“Literature in the Digital Age” with Crystal Alberts

Is a book on the web still a book? Do hyperlinks change the role of narrative? What is an author if anyone can publish anything whenever they want? These questions frame Why?’s first episode in front of a live audience. Recorded at the newly renovated opera house in New Rockford, North Dakota, guest Crystal Alberts will crack open “philosophy of literature” to help us investigate our assumptions about reading, writing, and art in general. An expert in “new media,” we will take the opportunity to ask her the kinds of questions that come up all-too-often in today’s computerized world. What does interactivity do to the experience of reading? How does the urgency of “hipness” compare with the time-tested lessons of the classics? What does the world “classic” mean anyway? Is the feel of paper on your fingers a necessary component of good reading?Continue reading “Literature in the Digital Age” with Crystal Alberts

“Exporting Democracy” with Paul E. Sum

“Democracy assistance” has become ever more important to U.S. foreign policy since the end of the Cold War. Its goal is to help usher in or encourage democratic practices amongst the world. But these attempts raise many philosophical questions including whether it is possible to “export” democracy at all. Paul E. Sum is a political scientist whose research explores the effectiveness of such democracy assistance programs in the post-communist world. In late July, he will travel to Romania for one year to investigate that country’s transition to democracy. With this episode of WHY?, we will catch up with him before he goes and ask a range of preliminary but related questions: What is a democracy? What conditions are necessary for a transition to this form of government? What method most effectively delivers democracy assistance? And, what has the track record of the US attempt to foster democracy been so far? We hope, when he returns, to revisit these questions and discover what new information he can provide about the process of democratization in Romania and around the world. Continue reading “Exporting Democracy” with Paul E. Sum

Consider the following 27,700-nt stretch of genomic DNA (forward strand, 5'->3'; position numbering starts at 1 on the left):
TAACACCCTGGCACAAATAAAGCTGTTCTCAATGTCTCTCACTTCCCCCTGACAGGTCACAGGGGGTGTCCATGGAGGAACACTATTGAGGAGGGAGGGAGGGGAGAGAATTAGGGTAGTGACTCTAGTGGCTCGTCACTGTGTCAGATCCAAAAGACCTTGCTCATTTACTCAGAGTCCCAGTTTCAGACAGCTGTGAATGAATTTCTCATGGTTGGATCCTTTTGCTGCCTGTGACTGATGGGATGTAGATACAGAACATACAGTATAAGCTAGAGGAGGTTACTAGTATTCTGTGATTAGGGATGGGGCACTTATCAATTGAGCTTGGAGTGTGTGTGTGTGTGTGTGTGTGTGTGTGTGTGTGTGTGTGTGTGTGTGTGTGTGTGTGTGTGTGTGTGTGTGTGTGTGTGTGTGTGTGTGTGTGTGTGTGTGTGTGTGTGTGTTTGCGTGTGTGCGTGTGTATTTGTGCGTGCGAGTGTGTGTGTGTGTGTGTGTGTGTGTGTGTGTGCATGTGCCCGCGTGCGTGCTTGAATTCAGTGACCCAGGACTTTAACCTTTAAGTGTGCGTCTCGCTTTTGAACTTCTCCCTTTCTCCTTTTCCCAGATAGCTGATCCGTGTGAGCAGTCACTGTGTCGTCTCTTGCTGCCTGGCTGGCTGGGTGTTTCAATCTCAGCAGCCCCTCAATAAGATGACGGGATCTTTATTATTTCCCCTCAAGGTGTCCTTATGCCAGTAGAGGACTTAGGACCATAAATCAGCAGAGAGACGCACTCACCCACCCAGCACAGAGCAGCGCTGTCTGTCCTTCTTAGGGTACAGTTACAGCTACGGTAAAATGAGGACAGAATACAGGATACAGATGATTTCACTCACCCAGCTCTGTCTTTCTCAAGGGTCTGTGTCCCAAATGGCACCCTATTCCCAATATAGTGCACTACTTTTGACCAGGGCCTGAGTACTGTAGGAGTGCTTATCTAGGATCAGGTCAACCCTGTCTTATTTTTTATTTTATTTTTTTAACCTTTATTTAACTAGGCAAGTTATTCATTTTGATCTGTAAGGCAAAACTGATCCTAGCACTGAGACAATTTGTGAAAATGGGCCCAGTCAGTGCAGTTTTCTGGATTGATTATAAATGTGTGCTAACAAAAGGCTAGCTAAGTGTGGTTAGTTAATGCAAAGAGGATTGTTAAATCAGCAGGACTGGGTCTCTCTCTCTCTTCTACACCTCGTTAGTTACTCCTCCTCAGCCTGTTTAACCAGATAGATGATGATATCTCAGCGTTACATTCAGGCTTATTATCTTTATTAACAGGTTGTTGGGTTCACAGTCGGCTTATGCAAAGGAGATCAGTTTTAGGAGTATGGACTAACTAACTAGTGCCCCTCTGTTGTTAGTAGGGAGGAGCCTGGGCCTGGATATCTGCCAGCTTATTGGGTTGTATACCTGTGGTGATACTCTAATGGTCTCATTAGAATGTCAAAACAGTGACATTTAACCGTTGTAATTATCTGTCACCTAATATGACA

“America’s So-Called Decline” with Mark Stephen Jendrysik

Today’s pundits and politicians love to tell us that America is in decline. Michael Moore, Bill O’Reilly, Patrick Buchanan, Bill Clinton, and even philosophers like Allan Bloom and Noam Chomsky work to persuade us that America has lost its way. But this message is nothing new. From the earliest moments of North American settlement people have been preaching American downfall, yet this “jeremiad” – the use of the theme of downfall named after the biblical Book of Jeremiah – “does not invite discussion. It is not designed to create debate. It preaches to the converted, or at best draws in those who have not considered the issues before and are ready to be converted.” So writes Mark Jendrysik, author of the book Modern Jeremiahs: Contemporary Visions of American Decline.” Continue reading “America’s So-Called Decline” with Mark Stephen Jendrysik

“Competition, Society, and the Athlete” with Paul Gaffney

What is the meaning of athletic competition and how should we understand its prominence in our society? Is victory the chief criterion of success or are other values significant? Does it play a moral role in our society? Can it teach us something? Is competition beautiful? Can we justify the enormous investments made in our professional and amateur sporting enterprises? What precisely is the satisfaction gained by athletic achievement? Continue reading “Competition, Society, and the Athlete” with Paul Gaffney

“Philosophy of Hunting” with Lawrence E. Cahoone

What happens when a philosopher raised outside of a culture that promotes hunting takes up the sport? What philosophical lessons can he learn from the experience and how can he describe them in existential terms? Lawrence Cahoone asks these questions and more. Growing up in the urban and suburban Northeast, he had no experience of hunting. But in middle-age, after moving to a rural area, he decided that if he was going to eat meat he ought to find some himself. It seemed only fair. So, he began to hunt. But as a philosophy professor, he was forced to reflect on the experience in a very particular way. Was it moral to shoot animals? What does it feel like to seek and to kill? What was involved in entering the “wild on wild” business? Philosophers have debated whether hunting is a violation of animal rights, a friend to the environment, or a sport. But what Larry ended up asking was something more basic. In the end, he wanted to know: what does hunting mean? Continue reading “Philosophy of Hunting” with Lawrence E. Cahoone